(L-R) Greg McLean, Phoebe Tonkin, Bryan Brown, Glen Dolman.
During filming of Stan’s Bloom in Victoria last year the creator/showrunner Glen Dolman was already hatching ideas for a second series of the supernatural drama.
So when Stan’s Mike Sneesby and Nick Forward ordered another six episodes in April after he pitched an overview Dolman pressed ahead with plans to bring a fresh perspective to the show.
That involved hiring new directors in Greg McLean and Sian Davies (who collaborated on Stan’s The Gloaming), assembling a new team of writers and adding half a dozen fresh faces to the cast, with the assistance of casting director Leigh Pickford.
Joining him in the writers’ room are Giula Sandler, Matt Ford, Tommy Murphy and Catherine S McMullen. Dolman scripted four of the six eps of the first series, which was named Drama Series Production of the Year at last week’s Screen Producers Australia awards, and Matt Cameron and Alison Nisselle each did one.
The sequel picks up three months later when the side-effects of eating the “fountain of youth” berries are more severe and miracle-seekers start arriving in the town, triggering a clash between science, nature and faith.
“We wanted to open up the world to new perspectives as the first series focused on the insular world of the town consumed with grief after the devastating flood,” he tells IF. “There is a lot of new characters and fresh energy in the show.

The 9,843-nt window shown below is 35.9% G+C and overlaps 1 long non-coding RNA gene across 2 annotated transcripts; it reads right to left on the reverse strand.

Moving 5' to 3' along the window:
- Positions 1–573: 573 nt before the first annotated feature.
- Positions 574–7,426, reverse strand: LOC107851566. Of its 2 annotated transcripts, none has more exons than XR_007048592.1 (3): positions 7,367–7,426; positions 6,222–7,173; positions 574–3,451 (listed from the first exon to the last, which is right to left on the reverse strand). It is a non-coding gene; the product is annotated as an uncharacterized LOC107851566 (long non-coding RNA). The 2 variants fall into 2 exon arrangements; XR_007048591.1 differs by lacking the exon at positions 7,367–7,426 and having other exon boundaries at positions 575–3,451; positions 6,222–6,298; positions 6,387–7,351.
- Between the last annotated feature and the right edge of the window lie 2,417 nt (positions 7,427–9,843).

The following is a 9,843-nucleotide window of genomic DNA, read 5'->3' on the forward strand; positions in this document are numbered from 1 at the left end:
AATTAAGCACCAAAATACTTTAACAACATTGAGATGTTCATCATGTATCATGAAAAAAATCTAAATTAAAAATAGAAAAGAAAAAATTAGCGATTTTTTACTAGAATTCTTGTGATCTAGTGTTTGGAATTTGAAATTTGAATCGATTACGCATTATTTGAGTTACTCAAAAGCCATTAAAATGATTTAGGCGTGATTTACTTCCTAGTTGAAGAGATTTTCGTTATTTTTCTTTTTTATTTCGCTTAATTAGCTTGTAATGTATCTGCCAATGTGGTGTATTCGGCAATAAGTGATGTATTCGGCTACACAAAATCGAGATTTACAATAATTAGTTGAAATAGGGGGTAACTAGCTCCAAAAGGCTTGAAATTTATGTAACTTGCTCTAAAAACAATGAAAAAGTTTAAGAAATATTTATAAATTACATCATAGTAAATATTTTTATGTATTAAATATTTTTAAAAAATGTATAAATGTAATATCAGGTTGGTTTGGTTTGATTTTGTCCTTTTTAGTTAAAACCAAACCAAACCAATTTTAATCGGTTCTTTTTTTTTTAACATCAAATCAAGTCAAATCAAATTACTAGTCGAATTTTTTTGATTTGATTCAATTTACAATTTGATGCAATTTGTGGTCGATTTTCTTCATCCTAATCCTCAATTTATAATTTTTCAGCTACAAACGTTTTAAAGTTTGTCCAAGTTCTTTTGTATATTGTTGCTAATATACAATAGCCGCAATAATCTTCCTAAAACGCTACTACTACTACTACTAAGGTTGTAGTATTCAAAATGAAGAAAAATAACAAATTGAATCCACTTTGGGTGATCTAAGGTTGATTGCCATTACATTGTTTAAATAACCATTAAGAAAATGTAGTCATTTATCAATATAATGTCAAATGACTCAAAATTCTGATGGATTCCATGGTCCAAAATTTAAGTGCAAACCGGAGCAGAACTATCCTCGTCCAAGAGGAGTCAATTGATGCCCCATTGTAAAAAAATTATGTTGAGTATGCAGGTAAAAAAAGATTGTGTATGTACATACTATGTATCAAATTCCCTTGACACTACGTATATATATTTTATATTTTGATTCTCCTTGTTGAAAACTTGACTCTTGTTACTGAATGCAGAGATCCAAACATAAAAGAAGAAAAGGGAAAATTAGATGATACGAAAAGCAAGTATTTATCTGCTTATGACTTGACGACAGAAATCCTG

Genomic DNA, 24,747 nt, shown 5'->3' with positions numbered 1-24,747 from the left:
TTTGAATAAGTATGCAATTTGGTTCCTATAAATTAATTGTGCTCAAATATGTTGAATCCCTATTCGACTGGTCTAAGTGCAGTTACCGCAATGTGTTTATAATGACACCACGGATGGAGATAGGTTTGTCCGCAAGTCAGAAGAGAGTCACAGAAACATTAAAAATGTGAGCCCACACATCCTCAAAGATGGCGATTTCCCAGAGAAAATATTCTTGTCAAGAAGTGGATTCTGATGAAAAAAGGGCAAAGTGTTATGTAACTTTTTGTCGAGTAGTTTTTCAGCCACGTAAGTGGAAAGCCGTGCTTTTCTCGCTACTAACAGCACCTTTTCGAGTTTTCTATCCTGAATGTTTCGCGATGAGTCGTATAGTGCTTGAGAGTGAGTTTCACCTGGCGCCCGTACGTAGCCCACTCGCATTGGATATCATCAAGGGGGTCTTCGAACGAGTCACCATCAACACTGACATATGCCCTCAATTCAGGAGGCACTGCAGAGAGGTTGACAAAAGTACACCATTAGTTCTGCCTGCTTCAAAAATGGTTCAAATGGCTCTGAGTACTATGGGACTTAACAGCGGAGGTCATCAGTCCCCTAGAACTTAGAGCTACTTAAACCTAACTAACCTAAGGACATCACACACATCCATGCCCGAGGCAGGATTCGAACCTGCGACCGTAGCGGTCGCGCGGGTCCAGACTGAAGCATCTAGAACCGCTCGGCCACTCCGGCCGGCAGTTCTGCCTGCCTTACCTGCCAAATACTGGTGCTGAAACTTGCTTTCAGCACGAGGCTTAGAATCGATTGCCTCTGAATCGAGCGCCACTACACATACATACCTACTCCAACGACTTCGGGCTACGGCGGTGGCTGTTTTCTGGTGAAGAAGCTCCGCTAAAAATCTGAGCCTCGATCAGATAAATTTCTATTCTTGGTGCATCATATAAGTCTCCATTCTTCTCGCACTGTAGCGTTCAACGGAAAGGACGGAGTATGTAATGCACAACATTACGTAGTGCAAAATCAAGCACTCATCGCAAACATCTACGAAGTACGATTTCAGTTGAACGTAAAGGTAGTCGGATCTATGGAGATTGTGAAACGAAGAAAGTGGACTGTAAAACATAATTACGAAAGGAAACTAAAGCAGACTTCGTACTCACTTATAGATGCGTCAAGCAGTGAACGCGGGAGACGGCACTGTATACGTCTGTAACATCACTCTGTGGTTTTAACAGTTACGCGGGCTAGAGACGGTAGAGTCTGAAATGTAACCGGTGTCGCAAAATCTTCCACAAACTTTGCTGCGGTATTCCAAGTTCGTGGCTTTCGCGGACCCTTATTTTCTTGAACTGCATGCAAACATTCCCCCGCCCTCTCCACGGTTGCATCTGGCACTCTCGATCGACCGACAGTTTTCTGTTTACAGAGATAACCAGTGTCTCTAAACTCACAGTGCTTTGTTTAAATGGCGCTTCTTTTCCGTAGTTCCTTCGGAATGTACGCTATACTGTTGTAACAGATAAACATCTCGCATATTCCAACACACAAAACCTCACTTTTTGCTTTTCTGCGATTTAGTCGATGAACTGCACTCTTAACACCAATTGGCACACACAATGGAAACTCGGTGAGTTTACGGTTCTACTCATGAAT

“It has a lot of heart and humour and is still very much a wishful story about what you might do if you had your youth again.”
The newcomers include Jacqueline McKenzie as a driven, ambitious and successful woman who runs a bio-tech company. Gary Sweet is a retired cop who is the father of Genevieve Morris’ Rhonda.
Bella Heathcote is a younger version of another character. Toby Schmitz is the town’s new priest who is battling his own demons. Ed Oxenbould plays a relative of McKenzie’s character with Lucy Barrett as the grand-daughter of Anne Charleston’s Loris and Scott Lee as her boyfriend.
Jacki Weaver, Bryan Brown, Phoebe Tonkin, John Stanton, Terry Norris and Thomas Ersatz all return, along with producer See Seeary, DOP Geoffrey Hall, production designer Carrie Kennedy and costume designer Zed Dragojlovich.
Sony Pictures Television sold Bloom to a raft of territories including Hulu in the US and My5, the UK’s Channel 5’s VOD service.
Brenton Thwaites and Lily Sullivan in ‘I Met a Girl’ (Photo: David Dare Parker).
When production wraps Dolman will return to LA to work on a yet-to-be determined series for Warner Bros. Television after signing a blind script deal with the studio earlier this year.
WB execs pounced after being impressed with Bloom and another sci-fi project he’s written which is yet to proceed.
He also looks forward to the release of I Met a Girl, an uplifting romantic comedy-drama he scripted, produced by his brother Adam and Melissa Kelly, directed by Luke Eve.
Co-funded by Screen Australia, Screenwest, Create NSW and Soundfirm, the plot follows Brenton Thwaites as Devon, an aspiring musician with schizophrenia who is in love with the mysterious Lucy (Lily Sullivan). When she vanishes, he takes off across the country to find her, forcing his brother to try to rescue him.
Tait Brady’s Label Distribution has the Australian rights and Alliance Media Partners is handling international sales.